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Retail Sales: Don’t Look to July for Guidance on December

By Marek Fuchs

It's become the latest word in conventional wisdom on retail sales: As July goes, so goes Christmas.


July chain store sales will be out Thursday and the media may already be queuing up the overwrought conclusions on the report's link to the Christmas season.

As the media often see it, back-to-school season starts early, Christmas starts early, the two run into each other and essentially cross-pollinate. It’s all but an article of faith: By looking at Wal-Mart (WMT), Target (TGT), Apple (APPL), Gap (GPS), American Eagle (AEO) and the rest of the gang in July, you can extrapolate out through Christmas.

The Wall Street Journal – and pretty much everyone else – spells out the correlation with alarming regularity. But as we prepare for this summer’s retail numbers, inquiring minds need to know: Is it actually true?

A big maybe

The answer is a big maybe. As in: possibly, sometimes or once-in-while. But if it’s consistent, reliable, inarguable correlation you're looking for, you'd better look elsewhere.

We saw it happen a few times about a decade ago – and now and again since – but more recently the pattern seems a bit of a joke. You’d likely do better playing the odds at a dog track.

Take 2006. In the run-up to July retail numbers, CNNMoney predicted trouble, which, they said, would carry right through Christmas. But two weeks later, the numbers were good, earning a happy headline from – you guessed it – CNNMoney.

So that meant a strong Christmas, right? Wrong. August was, in fact, slow, and CNNMoney reported, in December, that retail sales were soft. So 2006 was more convoluted than clear, but how about more-recent times? Enter 2011.

Daily Finance was already in impending doom mode when June’s sales came out, saying that the month's weak retail sales were looking bad for the back-to-school numbers. A month later, though, they were singing a very different tune, declaring, July Retail Sales Hint at Solid Back-to-School Season.

That meant that a corner had been turned and Christmas would prove to good, right? You really didn’t ask that again, did you?

Christmas, as Daily Finance would put it in January, “barely rose” from the previous year.

More of the same, with a twist

It was more of the same last year, with a twist. July retail sales were good, as Bloomberg reported. Conditions held so well for August that Bloomberg didn’t even bother changing the happy headline, just switching out the month.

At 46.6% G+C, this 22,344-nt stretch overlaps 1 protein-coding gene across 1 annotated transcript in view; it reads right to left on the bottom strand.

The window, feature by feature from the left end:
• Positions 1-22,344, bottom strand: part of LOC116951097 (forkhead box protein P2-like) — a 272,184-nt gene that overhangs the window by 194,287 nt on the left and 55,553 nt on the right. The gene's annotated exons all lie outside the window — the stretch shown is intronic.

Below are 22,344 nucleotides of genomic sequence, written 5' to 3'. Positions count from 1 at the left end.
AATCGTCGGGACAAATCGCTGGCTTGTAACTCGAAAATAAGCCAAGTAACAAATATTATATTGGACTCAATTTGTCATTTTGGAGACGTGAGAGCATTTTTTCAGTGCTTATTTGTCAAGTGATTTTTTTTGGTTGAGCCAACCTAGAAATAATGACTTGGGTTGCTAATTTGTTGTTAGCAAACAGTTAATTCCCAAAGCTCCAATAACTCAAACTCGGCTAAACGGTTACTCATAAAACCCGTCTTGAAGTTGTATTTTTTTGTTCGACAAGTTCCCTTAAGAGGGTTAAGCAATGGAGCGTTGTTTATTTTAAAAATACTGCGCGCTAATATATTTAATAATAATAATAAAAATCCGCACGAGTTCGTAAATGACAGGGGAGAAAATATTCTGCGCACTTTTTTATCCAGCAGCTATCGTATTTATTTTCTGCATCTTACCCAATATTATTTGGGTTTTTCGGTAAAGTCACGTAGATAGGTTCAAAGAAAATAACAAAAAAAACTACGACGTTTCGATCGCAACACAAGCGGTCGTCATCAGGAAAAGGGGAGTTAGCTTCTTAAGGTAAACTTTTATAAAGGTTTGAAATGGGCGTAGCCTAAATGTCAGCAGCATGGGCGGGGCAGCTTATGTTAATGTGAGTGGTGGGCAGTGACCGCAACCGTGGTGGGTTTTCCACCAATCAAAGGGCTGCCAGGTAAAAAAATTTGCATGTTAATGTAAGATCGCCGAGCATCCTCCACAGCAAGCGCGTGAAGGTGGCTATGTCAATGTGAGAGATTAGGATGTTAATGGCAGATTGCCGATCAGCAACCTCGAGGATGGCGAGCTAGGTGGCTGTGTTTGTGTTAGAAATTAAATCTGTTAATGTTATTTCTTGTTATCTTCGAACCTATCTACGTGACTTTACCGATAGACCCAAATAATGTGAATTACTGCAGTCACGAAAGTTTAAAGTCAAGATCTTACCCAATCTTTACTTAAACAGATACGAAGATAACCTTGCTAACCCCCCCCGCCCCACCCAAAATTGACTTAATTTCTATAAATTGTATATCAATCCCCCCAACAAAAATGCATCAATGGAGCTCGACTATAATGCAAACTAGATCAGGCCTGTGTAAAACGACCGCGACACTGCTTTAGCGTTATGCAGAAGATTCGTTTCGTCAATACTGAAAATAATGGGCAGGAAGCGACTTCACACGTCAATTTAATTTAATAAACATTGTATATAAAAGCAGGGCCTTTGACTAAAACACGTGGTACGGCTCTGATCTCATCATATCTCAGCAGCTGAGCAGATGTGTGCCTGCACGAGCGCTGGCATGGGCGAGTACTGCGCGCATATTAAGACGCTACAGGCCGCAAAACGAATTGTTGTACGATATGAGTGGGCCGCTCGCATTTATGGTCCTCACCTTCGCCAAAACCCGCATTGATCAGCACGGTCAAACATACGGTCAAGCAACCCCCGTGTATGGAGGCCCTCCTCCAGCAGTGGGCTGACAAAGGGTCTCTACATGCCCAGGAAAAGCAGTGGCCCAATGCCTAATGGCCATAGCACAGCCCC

With the consistency throughout the summer, you could draw a through line to Christmas, right? Another wrong: Retail Sales in U.S. Increase Less Than Forecast, Bloomberg reported in December.

So there you have it. Any link between July and Christmas is overdrawn, at best. But why? There are several reasons:

Profitability. Sales numbers say nothing of it. In fact, profits are endangered by the sales that pump the top-line numbers. Never draw too many conclusions – let alone six months out – from top-line numbers. Rather than indicating good times, pumped up sales in July sometimes predict poor profitability in December (and vice versa.)

Consumer credit. Consumer credit, an important and too often misinterpreted statistic, was reported Wednesday, and it rose in June, although by less than consensus expectations. Federal Reserve data showed that, while car and education loans rose, credit card use fell by the most in a year. Pay attention to this number, as it might hint toward the Christmas season better than raw retail sales. And the media tend to interpret higher consumer credit as a “show of confidence,” as they so often put it, by consumers. Too often, though, it just means the American consumer is up to his same old tricks, spending in July only to be maxed out by December.

Economic shifts. We live in a bipolar economic environment. A glib feeling in July does not necessarily mean merry shoppers in August, let alone December.

Shift in shopping behavior. See: our bipolar economic environment. We’re a moody people. Moreover, with the advent of online shopping, consumer behavior is in constant flux. In fact, a year after The New York Times ran a big story about how back-to-school season had started earlier, they ran another, which said it was starting later.

This may speak to the capricious nature of the consumer or the media – or both. Either way, it’s clear: When it comes to retail numbers, don’t jump to conclusions in August about anything other than July.

Marek Fuchs was a stockbroker for Shearson Lehman Brothers before becoming a journalist who wrote The New York Times' County Lines column for six years. Fuchs speaks regularly on business and journalism issues at venues ranging from annual meetings of the Society of American Business Editors and Writers to PBS to National Public Radio. His recent book, "Local Heroes: Portraits of American Volunteer Firefighters," earned widespread praise. He is on the writing faculty at Sarah Lawrence College. When Fuchs is not writing or teaching, he serves as a volunteer firefighter. You can contact him on Twitter: @MarekFuchs.